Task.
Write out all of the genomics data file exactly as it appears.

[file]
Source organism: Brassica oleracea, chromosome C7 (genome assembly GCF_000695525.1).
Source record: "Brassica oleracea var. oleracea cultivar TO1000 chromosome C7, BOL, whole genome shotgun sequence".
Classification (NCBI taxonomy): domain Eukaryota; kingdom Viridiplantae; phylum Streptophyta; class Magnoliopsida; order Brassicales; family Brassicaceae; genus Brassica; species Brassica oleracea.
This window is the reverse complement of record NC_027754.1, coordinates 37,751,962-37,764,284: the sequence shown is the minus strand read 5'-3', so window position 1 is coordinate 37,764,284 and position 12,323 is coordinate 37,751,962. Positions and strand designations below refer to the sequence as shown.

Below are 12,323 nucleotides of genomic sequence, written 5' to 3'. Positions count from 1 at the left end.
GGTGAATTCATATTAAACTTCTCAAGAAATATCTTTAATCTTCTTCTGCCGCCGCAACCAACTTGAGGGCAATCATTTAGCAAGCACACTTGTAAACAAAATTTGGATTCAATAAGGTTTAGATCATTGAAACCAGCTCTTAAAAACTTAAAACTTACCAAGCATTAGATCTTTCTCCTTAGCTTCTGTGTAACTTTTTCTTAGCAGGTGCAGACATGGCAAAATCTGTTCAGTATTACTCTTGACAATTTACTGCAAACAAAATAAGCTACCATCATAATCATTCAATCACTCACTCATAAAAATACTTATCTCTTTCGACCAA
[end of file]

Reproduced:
Source organism: Brassica oleracea, chromosome C7 (genome assembly GCF_000695525.1).
Source record: "Brassica oleracea var. oleracea cultivar TO1000 chromosome C7, BOL, whole genome shotgun sequence".
Classification (NCBI taxonomy): domain Eukaryota; kingdom Viridiplantae; phylum Streptophyta; class Magnoliopsida; order Brassicales; family Brassicaceae; genus Brassica; species Brassica oleracea.
This window is the reverse complement of record NC_027754.1, coordinates 37,751,962-37,764,284: the sequence shown is the minus strand read 5'-3', so window position 1 is coordinate 37,764,284 and position 12,323 is coordinate 37,751,962. Positions and strand designations below refer to the sequence as shown.

Below are 12,323 nucleotides of genomic sequence, written 5' to 3'. Positions count from 1 at the left end.
GGTGAATTCATATTAAACTTCTCAAGAAATATCTTTAATCTTCTTCTGCCGCCGCAACCAACTTGAGGGCAATCATTTAGCAAGCACACTTGTAAACAAAATTTGGATTCAATAAGGTTTAGATCATTGAAACCAGCTCTTAAAAACTTAAAACTTACCAAGCATTAGATCTTTCTCCTTAGCTTCTGTGTAACTTTTTCTTAGCAGGTGCAGACATGGCAAAATCTGTTCAGTATTACTCTTGACAATTTACTGCAAACAAAATAAGCTACCATCATAATCATTCAATCACTCACTCATAAAAATACTTATCTCTTTCGACCAA